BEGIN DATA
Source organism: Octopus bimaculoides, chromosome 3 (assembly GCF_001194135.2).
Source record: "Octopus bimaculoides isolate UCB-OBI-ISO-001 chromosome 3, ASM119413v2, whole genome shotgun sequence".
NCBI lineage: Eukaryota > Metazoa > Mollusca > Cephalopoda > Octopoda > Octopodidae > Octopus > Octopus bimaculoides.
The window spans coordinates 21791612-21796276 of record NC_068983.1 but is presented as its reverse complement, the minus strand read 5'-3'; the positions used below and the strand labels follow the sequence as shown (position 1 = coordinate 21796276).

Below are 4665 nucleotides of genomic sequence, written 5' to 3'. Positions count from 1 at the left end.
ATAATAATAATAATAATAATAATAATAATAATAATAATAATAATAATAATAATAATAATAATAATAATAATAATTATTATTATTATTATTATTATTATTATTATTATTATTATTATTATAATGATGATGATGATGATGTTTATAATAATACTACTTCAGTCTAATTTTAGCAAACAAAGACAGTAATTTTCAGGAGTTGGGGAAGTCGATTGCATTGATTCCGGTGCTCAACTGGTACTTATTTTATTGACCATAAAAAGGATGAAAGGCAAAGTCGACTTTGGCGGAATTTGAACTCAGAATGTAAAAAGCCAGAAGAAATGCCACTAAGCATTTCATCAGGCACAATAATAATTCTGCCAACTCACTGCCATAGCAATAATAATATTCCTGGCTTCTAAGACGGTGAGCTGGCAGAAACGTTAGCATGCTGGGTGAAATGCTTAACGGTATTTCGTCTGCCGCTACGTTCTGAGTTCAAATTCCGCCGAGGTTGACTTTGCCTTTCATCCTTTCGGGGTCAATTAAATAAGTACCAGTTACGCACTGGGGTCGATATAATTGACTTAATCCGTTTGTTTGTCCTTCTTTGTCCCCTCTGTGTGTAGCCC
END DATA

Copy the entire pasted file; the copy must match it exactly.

Source organism: Octopus bimaculoides, chromosome 3 (assembly GCF_001194135.2).
Source record: "Octopus bimaculoides isolate UCB-OBI-ISO-001 chromosome 3, ASM119413v2, whole genome shotgun sequence".
NCBI lineage: Eukaryota > Metazoa > Mollusca > Cephalopoda > Octopoda > Octopodidae > Octopus > Octopus bimaculoides.
The window spans coordinates 21791612-21796276 of record NC_068983.1 but is presented as its reverse complement, the minus strand read 5'-3'; the positions used below and the strand labels follow the sequence as shown (position 1 = coordinate 21796276).

Below are 4665 nucleotides of genomic sequence, written 5' to 3'. Positions count from 1 at the left end.
ATAATAATAATAATAATAATAATAATAATAATAATAATAATAATAATAATAATAATAATAATAATAATAATAATTATTATTATTATTATTATTATTATTATTATTATTATTATTATTATAATGATGATGATGATGATGTTTATAATAATACTACTTCAGTCTAATTTTAGCAAACAAAGACAGTAATTTTCAGGAGTTGGGGAAGTCGATTGCATTGATTCCGGTGCTCAACTGGTACTTATTTTATTGACCATAAAAAGGATGAAAGGCAAAGTCGACTTTGGCGGAATTTGAACTCAGAATGTAAAAAGCCAGAAGAAATGCCACTAAGCATTTCATCAGGCACAATAATAATTCTGCCAACTCACTGCCATAGCAATAATAATATTCCTGGCTTCTAAGACGGTGAGCTGGCAGAAACGTTAGCATGCTGGGTGAAATGCTTAACGGTATTTCGTCTGCCGCTACGTTCTGAGTTCAAATTCCGCCGAGGTTGACTTTGCCTTTCATCCTTTCGGGGTCAATTAAATAAGTACCAGTTACGCACTGGGGTCGATATAATTGACTTAATCCGTTTGTTTGTCCTTCTTTGTCCCCTCTGTGTGTAGCCC